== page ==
Amplifiers and Takers: Approaches to Interview-Based Playmaking
Documentary theatre playwright and director KJ Sanchez has spent nine years working on Cincinnati King and Need Your Love, two plays about a Cincinnati music label, King Records. Both plays were produced at Cincinnati Playhouse in the Park, Cincinnati King in 2018 and Need Your Love in 2021. After nearly a decade of commitment on these works, Michael DeWhatley, a student of KJ’s and a playwright interested in plays about real events, wanted to speak with her about how she balances sense of place and representation in plays based on the lives of real people. What particular responsibility does a documentary theatremaker have to the subjects they investigate and represent onstage?
Michael DeWhatley: How do you negotiate the relationships that you have with the people that you're interviewing?
KJ Sanchez: It helps to be a compassionate, nonjudgmental listener. A friend of mine is a therapist, and we talk about that occupational hazard, setting aside your responses and your own opinions and just trying to be compassionate. Let the other person go wherever they want to take you. Not having an agenda is everything.
Michael: Why do you think it's important not to have an agenda?
KJ: Because it determines what they're going to tell you. So, for example, yesterday I was rereading one of these interviews that I conducted with somebody who led the invasion into Iraq. If I had immediately come in with an agenda of prepared questions, the interview would have been jagged and clunky and tense because it would be clear that I was trying to pull something out of him. Because I had no agenda, he immediately just shared hours of his combat experience before we got to him talking about coming home. Even though we didn't use a lot of that material, that builds the bonds of trust and confidence that allowed for the really great material that he then shared with me about coming home. I don’t think he would have been as candid, as trusting, if I hadn’t let him lead that conversation.
I think there are two different approaches to interview-based playmaking. We can be amplifiers or we can be takers. If it's a one-to-one transaction, and if I come in with an agenda, I'm a taker. I am here to take your story and put it in my play. Or we can amplify a voice or an underserved community. We can provide a bridge to an experience for people who don't know of that experience, and maybe they'll get more invested and connect these disparate communities through amplification. That's what we're trying to do. And if we're going to be takers, then we have to give back something.
I usually don't pay interviewees because I feel like it is a conflict of interest, but with Philip Paul—who was the King Records studio drummer whose interviews were the foundation for Cincinnati King—I was a taker in that transaction. He gave me all these stories and all of this information, and I transcribed it and those transcriptions went into the play. However, he's telling me stories of being a studio drummer in an industry that didn't pay him royalties on all those millions and millions of dollars. Now I make a play about that exploitation, and it felt exploitive to me if I didn't pay him. So, I gave him a percentage of the royalties. It's a situation where I am hopefully amplifying, because this story is not really known very well. I'm recognizing that, particularly because I'm not from a Black or an African-American community, I am a taker, big time, in this process.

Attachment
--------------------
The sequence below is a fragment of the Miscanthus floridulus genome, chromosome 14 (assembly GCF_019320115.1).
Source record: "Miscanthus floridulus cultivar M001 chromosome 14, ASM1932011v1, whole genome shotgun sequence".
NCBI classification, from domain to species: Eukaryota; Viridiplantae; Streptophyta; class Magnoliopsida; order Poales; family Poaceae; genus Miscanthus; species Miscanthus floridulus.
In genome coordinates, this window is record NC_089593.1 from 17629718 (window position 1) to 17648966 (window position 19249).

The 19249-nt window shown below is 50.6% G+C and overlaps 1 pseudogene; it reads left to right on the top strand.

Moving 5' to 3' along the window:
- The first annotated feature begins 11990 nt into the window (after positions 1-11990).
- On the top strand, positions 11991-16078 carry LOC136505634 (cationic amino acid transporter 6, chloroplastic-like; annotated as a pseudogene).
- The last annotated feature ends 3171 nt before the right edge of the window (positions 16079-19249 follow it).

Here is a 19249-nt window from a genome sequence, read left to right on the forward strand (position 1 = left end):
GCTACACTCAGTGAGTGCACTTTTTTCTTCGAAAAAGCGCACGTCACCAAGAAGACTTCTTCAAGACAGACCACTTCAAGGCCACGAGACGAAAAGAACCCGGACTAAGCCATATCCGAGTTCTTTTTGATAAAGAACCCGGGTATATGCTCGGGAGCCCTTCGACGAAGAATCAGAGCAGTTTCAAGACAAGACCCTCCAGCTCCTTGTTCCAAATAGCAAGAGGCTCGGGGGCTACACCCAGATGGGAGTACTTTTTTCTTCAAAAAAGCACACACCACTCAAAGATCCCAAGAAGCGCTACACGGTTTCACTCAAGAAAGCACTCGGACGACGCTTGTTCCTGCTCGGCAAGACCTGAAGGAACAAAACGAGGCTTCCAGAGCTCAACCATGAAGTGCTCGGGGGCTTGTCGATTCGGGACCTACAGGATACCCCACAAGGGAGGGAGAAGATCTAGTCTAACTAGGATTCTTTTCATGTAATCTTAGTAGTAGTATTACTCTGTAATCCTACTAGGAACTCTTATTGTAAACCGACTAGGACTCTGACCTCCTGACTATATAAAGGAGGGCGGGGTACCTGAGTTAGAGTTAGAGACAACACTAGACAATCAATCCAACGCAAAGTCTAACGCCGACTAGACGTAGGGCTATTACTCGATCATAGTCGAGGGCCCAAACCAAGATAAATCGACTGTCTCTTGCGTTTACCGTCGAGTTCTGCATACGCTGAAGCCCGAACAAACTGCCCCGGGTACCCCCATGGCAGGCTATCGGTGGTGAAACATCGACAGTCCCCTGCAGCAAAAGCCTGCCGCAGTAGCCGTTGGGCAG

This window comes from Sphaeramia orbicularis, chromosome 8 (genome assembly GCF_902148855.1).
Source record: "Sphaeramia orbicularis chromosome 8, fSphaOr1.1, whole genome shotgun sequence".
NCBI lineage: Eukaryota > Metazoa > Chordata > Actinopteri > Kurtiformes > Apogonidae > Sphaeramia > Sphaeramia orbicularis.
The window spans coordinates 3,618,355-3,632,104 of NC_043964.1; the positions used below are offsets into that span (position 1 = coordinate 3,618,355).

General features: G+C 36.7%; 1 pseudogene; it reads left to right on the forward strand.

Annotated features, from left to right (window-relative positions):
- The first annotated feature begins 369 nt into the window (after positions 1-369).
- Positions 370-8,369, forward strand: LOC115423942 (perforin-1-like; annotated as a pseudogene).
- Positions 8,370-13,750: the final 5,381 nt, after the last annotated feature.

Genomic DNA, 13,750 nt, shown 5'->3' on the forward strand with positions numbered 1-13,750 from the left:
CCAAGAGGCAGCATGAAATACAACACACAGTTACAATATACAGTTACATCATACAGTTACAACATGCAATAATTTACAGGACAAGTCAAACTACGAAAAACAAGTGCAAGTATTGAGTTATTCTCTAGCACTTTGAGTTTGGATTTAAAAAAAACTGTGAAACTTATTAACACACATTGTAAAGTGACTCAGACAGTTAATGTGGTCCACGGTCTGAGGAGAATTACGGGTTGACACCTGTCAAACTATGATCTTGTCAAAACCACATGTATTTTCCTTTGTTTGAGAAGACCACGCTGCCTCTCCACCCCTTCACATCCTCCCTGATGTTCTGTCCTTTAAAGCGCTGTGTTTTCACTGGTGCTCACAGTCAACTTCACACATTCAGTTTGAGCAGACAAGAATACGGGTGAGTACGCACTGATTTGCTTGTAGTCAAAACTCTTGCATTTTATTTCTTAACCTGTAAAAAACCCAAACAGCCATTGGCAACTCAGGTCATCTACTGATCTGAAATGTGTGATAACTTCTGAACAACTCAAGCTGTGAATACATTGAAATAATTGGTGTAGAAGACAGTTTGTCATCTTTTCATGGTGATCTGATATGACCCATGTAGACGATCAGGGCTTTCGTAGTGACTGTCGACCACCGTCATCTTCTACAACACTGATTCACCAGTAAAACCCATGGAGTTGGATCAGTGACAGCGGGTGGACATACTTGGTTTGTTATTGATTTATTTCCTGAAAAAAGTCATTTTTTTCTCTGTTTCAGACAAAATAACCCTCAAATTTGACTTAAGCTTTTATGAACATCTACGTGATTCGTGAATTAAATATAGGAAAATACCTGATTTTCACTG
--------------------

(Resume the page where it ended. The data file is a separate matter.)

Michael: How much of your work would you say is developed in the rehearsal part of the process?
KJ: 70 percent. Leading up to it, I'm doing tons of drafts. But those drafts are really just building blocks. Then, in rehearsal, I have note cards of every moment in the play. I go back and chop up all my current drafts into little pieces, and then they're tacked on my walls, and they're on the floor. And any given day, I will move the pieces of the puzzle around, and we'll try it and have a conversation. Somebody will bring in something that'll blow my mind. Then, I'll go back and rewrite that night.
Michael: So, it sounds like your work is an ongoing process.
KJ: Yeah, it keeps… for instance, with ReEntry, the play I wrote with Emily Ackerman about Marines returning from combat deployment, we did a lot of revisions from its premiere at Two River Theater to its New York run. I think we revised probably 35-40 percent of the text. In New York, we started to understand what it was. And when it was going to military bases, there was another revision of it. But other pieces have had much longer processes. Highway 47 gets rewritten every time I do it, every single time.
This idea of writing something universally is like, the audience becomes just like a blank canvas. And it’s harder for me to write for them.
Michael: When you're making something for a specific place and time, do you find yourself thinking about ways to make it more universal?
KJ: I just give in to my love for writing a piece for the moment.
Michael: Do you think the Cincinnati version of Cincinnati King could have done a tour and it would have been fine as it was?
KJ: I think it would be a perfectly good night of theatre, but for me that spark of joy is writing the one little line that only the audience in Cincinnati is going to get and appreciate. That makes me so happy. And maybe my problem with writing things that will get done by everybody is when I'm writing, I'm envisioning a very specific audience member listening to it. This idea of writing something universally is like, the audience becomes just like a blank canvas. And it’s harder for me to write for them.
And then we’re living in a moment where rightfully we’re all asking, “Who has the right to tell the story?” Where are you sitting with that?